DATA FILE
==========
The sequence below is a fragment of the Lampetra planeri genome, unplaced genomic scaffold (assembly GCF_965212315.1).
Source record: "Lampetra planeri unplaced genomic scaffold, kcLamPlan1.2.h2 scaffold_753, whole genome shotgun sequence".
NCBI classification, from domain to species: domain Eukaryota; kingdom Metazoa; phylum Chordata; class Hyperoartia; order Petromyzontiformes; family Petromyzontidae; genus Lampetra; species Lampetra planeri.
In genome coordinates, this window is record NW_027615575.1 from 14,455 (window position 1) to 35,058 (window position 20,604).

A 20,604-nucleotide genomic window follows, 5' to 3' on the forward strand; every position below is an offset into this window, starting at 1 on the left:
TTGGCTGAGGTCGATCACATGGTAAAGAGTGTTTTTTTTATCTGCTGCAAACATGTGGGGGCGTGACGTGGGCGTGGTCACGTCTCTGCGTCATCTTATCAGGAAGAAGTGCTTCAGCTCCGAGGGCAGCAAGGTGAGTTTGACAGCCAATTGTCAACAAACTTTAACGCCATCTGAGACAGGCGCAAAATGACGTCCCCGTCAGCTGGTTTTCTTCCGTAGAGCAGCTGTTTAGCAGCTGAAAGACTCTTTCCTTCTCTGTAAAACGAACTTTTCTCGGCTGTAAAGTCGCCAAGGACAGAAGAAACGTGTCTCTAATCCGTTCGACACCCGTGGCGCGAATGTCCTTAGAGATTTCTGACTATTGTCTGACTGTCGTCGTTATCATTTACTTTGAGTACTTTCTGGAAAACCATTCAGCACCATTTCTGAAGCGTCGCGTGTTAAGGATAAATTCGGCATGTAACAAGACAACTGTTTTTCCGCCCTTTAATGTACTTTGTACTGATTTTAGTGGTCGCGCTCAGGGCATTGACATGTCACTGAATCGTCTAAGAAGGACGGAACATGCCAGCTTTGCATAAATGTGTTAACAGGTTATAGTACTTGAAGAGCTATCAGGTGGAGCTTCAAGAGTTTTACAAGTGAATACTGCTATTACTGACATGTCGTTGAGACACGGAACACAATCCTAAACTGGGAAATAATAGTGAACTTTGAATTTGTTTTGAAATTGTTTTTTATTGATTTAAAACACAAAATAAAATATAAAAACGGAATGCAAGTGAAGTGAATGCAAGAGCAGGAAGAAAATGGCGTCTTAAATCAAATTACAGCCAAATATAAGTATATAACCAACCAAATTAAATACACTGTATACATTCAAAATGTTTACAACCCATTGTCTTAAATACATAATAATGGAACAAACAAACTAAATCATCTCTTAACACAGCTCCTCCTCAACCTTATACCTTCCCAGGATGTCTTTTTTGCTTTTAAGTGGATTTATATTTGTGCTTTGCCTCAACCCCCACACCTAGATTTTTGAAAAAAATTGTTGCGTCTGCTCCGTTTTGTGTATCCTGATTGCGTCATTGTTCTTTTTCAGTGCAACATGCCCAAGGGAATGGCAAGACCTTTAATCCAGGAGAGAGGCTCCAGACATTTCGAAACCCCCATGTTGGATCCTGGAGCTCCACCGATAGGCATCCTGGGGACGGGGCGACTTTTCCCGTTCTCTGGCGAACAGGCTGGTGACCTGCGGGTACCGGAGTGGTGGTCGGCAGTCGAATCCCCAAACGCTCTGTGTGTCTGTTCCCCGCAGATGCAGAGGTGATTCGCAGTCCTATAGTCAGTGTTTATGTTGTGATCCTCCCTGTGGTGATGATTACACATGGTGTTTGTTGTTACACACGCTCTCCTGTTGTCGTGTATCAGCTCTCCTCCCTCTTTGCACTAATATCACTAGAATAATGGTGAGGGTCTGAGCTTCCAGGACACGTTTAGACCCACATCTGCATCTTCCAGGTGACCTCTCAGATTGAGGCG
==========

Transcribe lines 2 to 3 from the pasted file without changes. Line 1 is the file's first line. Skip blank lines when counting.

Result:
Source record: "Lampetra planeri unplaced genomic scaffold, kcLamPlan1.2.h2 scaffold_753, whole genome shotgun sequence".
NCBI classification, from domain to species: domain Eukaryota; kingdom Metazoa; phylum Chordata; class Hyperoartia; order Petromyzontiformes; family Petromyzontidae; genus Lampetra; species Lampetra planeri.